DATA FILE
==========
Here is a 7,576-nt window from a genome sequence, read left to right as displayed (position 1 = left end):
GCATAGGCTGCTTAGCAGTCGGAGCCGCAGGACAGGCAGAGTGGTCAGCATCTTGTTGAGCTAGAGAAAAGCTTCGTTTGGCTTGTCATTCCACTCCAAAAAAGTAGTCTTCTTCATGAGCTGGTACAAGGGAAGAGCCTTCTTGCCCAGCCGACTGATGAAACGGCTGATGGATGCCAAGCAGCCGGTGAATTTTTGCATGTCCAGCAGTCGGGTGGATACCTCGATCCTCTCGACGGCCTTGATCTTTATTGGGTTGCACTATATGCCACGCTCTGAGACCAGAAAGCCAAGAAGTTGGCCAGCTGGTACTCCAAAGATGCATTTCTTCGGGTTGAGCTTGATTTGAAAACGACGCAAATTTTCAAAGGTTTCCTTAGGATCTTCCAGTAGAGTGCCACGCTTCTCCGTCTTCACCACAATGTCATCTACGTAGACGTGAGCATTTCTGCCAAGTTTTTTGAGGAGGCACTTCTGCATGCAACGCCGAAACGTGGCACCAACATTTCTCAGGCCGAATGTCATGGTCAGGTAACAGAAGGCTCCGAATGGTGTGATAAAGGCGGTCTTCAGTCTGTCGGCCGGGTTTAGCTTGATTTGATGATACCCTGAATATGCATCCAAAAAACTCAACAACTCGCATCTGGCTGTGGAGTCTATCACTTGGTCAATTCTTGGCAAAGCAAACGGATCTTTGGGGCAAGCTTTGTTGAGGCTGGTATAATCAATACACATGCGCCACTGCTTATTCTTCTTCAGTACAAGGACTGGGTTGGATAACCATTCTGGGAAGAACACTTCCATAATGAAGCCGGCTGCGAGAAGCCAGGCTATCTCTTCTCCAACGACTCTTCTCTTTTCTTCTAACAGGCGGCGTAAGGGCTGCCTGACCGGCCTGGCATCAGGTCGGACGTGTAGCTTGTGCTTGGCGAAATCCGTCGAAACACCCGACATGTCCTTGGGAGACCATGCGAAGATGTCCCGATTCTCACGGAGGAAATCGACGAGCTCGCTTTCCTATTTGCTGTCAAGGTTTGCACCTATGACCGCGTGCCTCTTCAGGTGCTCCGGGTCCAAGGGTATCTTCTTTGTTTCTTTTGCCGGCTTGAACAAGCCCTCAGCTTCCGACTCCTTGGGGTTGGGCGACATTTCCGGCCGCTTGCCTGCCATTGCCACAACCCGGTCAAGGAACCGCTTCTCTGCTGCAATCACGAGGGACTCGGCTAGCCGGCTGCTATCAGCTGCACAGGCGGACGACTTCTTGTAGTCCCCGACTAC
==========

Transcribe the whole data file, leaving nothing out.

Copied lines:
Here is a 7,576-nt window from a genome sequence, read left to right as displayed (position 1 = left end):
GCATAGGCTGCTTAGCAGTCGGAGCCGCAGGACAGGCAGAGTGGTCAGCATCTTGTTGAGCTAGAGAAAAGCTTCGTTTGGCTTGTCATTCCACTCCAAAAAAGTAGTCTTCTTCATGAGCTGGTACAAGGGAAGAGCCTTCTTGCCCAGCCGACTGATGAAACGGCTGATGGATGCCAAGCAGCCGGTGAATTTTTGCATGTCCAGCAGTCGGGTGGATACCTCGATCCTCTCGACGGCCTTGATCTTTATTGGGTTGCACTATATGCCACGCTCTGAGACCAGAAAGCCAAGAAGTTGGCCAGCTGGTACTCCAAAGATGCATTTCTTCGGGTTGAGCTTGATTTGAAAACGACGCAAATTTTCAAAGGTTTCCTTAGGATCTTCCAGTAGAGTGCCACGCTTCTCCGTCTTCACCACAATGTCATCTACGTAGACGTGAGCATTTCTGCCAAGTTTTTTGAGGAGGCACTTCTGCATGCAACGCCGAAACGTGGCACCAACATTTCTCAGGCCGAATGTCATGGTCAGGTAACAGAAGGCTCCGAATGGTGTGATAAAGGCGGTCTTCAGTCTGTCGGCCGGGTTTAGCTTGATTTGATGATACCCTGAATATGCATCCAAAAAACTCAACAACTCGCATCTGGCTGTGGAGTCTATCACTTGGTCAATTCTTGGCAAAGCAAACGGATCTTTGGGGCAAGCTTTGTTGAGGCTGGTATAATCAATACACATGCGCCACTGCTTATTCTTCTTCAGTACAAGGACTGGGTTGGATAACCATTCTGGGAAGAACACTTCCATAATGAAGCCGGCTGCGAGAAGCCAGGCTATCTCTTCTCCAACGACTCTTCTCTTTTCTTCTAACAGGCGGCGTAAGGGCTGCCTGACCGGCCTGGCATCAGGTCGGACGTGTAGCTTGTGCTTGGCGAAATCCGTCGAAACACCCGACATGTCCTTGGGAGACCATGCGAAGATGTCCCGATTCTCACGGAGGAAATCGACGAGCTCGCTTTCCTATTTGCTGTCAAGGTTTGCACCTATGACCGCGTGCCTCTTCAGGTGCTCCGGGTCCAAGGGTATCTTCTTTGTTTCTTTTGCCGGCTTGAACAAGCCCTCAGCTTCCGACTCCTTGGGGTTGGGCGACATTTCCGGCCGCTTGCCTGCCATTGCCACAACCCGGTCAAGGAACCGCTTCTCTGCTGCAATCACGAGGGACTCGGCTAGCCGGCTGCTATCAGCTGCACAGGCGGACGACTTCTTGTAGTCCCCGACTAC